Most of us would never initially guess the answer to this, which is unfortunate, because the most overlooked nutrient for horses also turns out to be the most important nutrient for herbivores:
Now I’m sure you’re thinking, “well duh they need that, what more is there to say about water?” Just as easily as it is overlooked, it is often provided incorrectly or inadequately. Your horse just doesn’t have the voice to let you know it. Inadequate intake of water can decrease feed efficiency (in other words, spend more of your money on unnecessary extra feed), and can even be the cause of colic; thanks to fancy biochemistry in the gut that I will spare you from. Allow me to take a minute or so of your time to go over some details about water for horses that initially were not common sense to me (perhaps you are way ahead of where I started with this topic, if so, your horse thanks you).
First and foremost, as I explained in an earlier post (click here to read), horses are hind-gut fermenters, and 80% of the contents in their GI tract is water. This means, for every 2 parts your horse eats, it needs to drink 8 parts. Seems easy enough, right? Your horse has an endless supply of water in the ever-filling trough, and it can go over there any time it so desires, so what’s the big deal?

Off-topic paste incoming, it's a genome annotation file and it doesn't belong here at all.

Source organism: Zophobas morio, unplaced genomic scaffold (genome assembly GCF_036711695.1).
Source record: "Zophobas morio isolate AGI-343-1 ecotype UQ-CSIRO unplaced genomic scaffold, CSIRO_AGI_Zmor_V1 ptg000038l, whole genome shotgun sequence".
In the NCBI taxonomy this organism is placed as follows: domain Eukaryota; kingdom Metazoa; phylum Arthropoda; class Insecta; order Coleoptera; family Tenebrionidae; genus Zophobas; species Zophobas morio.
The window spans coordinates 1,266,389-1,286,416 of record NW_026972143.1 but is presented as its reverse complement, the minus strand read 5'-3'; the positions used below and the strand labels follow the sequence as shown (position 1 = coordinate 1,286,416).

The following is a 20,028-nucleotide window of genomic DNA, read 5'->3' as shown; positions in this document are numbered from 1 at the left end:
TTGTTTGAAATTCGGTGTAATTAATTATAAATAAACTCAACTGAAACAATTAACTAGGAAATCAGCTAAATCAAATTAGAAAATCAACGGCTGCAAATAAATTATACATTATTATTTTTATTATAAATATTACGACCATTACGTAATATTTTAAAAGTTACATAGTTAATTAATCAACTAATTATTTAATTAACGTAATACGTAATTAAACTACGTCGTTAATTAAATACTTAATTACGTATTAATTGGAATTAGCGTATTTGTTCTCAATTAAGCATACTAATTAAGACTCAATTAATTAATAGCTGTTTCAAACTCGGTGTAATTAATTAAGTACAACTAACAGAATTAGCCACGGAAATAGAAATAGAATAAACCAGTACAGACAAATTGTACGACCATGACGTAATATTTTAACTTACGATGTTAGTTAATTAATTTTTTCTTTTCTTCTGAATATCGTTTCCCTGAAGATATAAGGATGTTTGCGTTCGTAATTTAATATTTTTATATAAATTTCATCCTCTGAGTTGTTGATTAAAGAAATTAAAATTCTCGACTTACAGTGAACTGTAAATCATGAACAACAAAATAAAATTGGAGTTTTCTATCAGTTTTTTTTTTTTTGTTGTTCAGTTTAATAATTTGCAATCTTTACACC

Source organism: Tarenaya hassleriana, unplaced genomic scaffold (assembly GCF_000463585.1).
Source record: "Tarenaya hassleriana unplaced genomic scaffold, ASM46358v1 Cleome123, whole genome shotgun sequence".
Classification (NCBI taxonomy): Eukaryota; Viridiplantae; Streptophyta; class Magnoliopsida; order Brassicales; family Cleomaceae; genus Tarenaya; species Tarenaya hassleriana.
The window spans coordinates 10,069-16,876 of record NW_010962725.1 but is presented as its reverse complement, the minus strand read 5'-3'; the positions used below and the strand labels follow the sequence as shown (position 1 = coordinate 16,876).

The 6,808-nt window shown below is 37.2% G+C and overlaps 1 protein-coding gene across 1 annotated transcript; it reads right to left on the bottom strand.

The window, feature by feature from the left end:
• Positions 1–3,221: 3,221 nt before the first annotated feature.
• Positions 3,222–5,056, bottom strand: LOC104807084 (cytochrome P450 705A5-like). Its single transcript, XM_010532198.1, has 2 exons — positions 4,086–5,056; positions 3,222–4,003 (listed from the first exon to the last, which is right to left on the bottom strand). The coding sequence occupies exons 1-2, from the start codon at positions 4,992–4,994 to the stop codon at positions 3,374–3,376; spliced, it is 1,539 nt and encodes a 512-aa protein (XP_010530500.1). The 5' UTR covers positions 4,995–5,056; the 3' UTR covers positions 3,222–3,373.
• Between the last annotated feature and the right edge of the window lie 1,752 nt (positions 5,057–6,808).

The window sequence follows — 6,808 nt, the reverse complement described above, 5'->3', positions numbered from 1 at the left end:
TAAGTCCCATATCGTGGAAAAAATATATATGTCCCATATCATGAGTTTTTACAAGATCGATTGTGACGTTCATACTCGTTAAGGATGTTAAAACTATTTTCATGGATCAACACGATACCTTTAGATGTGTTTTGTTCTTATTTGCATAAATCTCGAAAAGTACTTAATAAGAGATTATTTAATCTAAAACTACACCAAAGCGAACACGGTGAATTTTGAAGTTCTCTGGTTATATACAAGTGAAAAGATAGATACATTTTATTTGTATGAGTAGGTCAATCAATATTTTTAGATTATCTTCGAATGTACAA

Well that’s one problem, it doesn’t always desire enough.
There are many reasons your horse won’t drink enough of the water provided (or maybe not at all), and unless you monitor this closely, you may never notice it. Horses are extremely picky about the palatability of water (shocker...). Things like excess sulfites, nitrites, or sulfur in the water source will keep horses from drinking enough. This can be easily tested, and it is recommended that water from wells, screams, etc. be checked. Another reason may be temperature. For example, for some reason horses find water at 75-80 degrees Fahrenheit to be far less drinkable than water at 65-70 degrees. Tis the strange way of the equine.... They are the most particular of all livestock species.
If you are worried your horse isn’t consuming enough water, there are a couple tricks of the trade out there to help ensure he or she is drinking. Many horses won’t drink after being transported in the trailer, or even upon arriving at shows or sales. This can be fixed by adding powdered Gatorade to their water source. This increases palatability (how “tasty” it is for them), plus it gives them electrolytes to help in times of high stress or physical labor. Some experts even suggest to simply add salt to the water. I caution you, however, that if you choose this method water HAS to be offered at an endless supply (i.e. not only a bucket) as too much salt intake without enough water actually worsens the dehydration situation.
All in all just remember: it doesn’t matter how well you are feeding your horse if it isn’t consuming enough water, which is what makes boring ole’ water the most important nutrient in your horse’s diet. The many biochemical processes behind how your horse actually uses the feed components just don’t run correctly without H2O. Also, keep in mind; this applies to your human body as well!
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